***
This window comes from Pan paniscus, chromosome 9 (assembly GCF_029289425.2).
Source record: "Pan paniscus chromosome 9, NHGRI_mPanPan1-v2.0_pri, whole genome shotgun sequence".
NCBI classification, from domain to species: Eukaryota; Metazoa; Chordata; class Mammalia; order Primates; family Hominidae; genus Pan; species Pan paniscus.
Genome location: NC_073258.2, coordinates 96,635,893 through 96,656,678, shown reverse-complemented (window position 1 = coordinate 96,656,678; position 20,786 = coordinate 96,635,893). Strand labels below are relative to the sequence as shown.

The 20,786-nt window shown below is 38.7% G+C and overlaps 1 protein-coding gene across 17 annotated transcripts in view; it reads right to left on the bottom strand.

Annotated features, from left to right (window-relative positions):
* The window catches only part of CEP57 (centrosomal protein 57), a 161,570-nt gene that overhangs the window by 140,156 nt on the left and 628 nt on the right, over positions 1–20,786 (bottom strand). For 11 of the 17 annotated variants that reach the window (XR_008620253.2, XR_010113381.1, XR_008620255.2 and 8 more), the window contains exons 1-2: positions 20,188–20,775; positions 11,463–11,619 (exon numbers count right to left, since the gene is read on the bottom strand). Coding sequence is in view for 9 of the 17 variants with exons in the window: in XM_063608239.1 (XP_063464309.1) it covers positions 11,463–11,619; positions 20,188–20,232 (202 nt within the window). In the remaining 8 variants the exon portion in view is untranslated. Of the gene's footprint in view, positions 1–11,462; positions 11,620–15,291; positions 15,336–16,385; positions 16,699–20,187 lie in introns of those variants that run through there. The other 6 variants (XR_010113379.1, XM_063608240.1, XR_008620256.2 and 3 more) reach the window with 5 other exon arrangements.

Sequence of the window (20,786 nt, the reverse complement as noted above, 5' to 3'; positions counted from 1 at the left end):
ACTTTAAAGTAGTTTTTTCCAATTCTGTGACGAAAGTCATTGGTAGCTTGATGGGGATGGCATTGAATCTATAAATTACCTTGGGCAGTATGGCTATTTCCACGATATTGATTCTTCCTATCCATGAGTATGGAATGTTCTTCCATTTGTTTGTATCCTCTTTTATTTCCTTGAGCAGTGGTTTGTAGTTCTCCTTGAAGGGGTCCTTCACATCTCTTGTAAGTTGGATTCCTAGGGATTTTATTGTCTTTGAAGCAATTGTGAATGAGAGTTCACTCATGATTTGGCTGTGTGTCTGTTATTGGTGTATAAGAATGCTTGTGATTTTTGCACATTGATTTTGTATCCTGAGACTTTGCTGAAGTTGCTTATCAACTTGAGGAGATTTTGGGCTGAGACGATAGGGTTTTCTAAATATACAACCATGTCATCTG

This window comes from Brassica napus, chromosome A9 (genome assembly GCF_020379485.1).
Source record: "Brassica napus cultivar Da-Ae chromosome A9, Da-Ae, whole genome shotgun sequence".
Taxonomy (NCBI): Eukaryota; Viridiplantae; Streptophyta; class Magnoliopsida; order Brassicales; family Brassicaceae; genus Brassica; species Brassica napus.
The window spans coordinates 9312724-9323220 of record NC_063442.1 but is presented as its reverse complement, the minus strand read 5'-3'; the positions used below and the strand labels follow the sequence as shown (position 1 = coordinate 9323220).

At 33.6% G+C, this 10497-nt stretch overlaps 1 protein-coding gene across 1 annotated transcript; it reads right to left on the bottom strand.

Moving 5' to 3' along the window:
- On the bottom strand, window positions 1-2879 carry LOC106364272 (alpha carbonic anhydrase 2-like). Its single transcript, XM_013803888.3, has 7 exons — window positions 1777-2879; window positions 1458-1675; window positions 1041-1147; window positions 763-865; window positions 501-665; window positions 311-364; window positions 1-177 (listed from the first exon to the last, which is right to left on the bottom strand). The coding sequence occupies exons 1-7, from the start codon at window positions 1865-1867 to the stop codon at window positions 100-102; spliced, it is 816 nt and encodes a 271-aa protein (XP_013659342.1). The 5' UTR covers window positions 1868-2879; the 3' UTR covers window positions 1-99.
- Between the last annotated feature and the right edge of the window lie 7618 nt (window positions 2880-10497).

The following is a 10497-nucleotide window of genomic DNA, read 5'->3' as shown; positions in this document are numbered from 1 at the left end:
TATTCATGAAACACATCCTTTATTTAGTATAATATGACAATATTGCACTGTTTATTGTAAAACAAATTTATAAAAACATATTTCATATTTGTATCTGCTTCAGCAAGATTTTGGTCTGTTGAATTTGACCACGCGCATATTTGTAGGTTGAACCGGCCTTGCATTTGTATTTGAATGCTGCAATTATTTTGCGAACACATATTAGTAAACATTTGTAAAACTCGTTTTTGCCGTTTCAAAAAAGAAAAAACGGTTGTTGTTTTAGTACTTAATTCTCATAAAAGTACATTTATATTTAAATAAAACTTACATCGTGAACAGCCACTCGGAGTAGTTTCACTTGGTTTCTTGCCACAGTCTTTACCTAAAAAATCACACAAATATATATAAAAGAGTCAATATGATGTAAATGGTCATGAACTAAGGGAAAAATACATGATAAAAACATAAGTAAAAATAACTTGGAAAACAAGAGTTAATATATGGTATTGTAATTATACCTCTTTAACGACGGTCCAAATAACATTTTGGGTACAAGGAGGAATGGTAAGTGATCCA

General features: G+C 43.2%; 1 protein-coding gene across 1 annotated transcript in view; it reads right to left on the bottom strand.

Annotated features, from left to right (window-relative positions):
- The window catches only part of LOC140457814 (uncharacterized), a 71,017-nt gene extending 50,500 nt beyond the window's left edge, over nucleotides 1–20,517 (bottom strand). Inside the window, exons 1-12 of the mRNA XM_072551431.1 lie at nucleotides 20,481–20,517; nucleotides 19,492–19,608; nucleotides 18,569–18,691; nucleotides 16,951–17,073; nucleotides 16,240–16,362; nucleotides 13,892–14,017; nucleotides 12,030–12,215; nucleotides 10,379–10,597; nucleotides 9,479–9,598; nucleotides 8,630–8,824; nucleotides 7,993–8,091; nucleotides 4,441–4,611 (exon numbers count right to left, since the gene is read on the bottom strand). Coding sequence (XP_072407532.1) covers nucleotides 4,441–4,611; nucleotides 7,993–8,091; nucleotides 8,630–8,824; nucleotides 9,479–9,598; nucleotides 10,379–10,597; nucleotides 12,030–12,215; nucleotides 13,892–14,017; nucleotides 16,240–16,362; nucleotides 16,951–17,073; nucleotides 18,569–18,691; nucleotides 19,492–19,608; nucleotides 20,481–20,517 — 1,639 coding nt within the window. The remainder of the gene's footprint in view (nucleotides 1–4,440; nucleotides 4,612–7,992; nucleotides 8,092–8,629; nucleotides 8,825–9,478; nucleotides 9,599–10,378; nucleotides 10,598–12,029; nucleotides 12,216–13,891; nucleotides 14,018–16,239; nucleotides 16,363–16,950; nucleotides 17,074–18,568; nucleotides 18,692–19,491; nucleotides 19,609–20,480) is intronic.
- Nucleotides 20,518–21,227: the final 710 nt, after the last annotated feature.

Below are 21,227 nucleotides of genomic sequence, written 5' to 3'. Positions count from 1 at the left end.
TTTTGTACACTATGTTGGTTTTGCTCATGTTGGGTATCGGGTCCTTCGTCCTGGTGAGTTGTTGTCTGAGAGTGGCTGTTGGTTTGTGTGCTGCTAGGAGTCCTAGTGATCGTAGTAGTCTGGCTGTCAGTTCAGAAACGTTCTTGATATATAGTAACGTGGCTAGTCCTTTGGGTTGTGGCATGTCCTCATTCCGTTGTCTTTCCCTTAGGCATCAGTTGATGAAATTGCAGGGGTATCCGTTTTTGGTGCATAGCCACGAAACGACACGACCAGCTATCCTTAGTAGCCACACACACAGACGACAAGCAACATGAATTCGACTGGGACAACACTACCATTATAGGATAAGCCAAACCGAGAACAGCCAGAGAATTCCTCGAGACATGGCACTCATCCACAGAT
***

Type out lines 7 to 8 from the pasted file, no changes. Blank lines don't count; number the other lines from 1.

* The window catches only part of CEP57 (centrosomal protein 57), a 161,570-nt gene that overhangs the window by 140,156 nt on the left and 628 nt on the right, over positions 1–20,786 (bottom strand). For 11 of the 17 annotated variants that reach the window (XR_008620253.2, XR_010113381.1, XR_008620255.2 and 8 more), the window contains exons 1-2: positions 20,188–20,775; positions 11,463–11,619 (exon numbers count right to left, since the gene is read on the bottom strand). Coding sequence is in view for 9 of the 17 variants with exons in the window: in XM_063608239.1 (XP_063464309.1) it covers positions 11,463–11,619; positions 20,188–20,232 (202 nt within the window). In the remaining 8 variants the exon portion in view is untranslated. Of the gene's footprint in view, positions 1–11,462; positions 11,620–15,291; positions 15,336–16,385; positions 16,699–20,187 lie in introns of those variants that run through there. The other 6 variants (XR_010113379.1, XM_063608240.1, XR_008620256.2 and 3 more) reach the window with 5 other exon arrangements.

Sequence of the window (20,786 nt, the reverse complement as noted above, 5' to 3'; positions counted from 1 at the left end):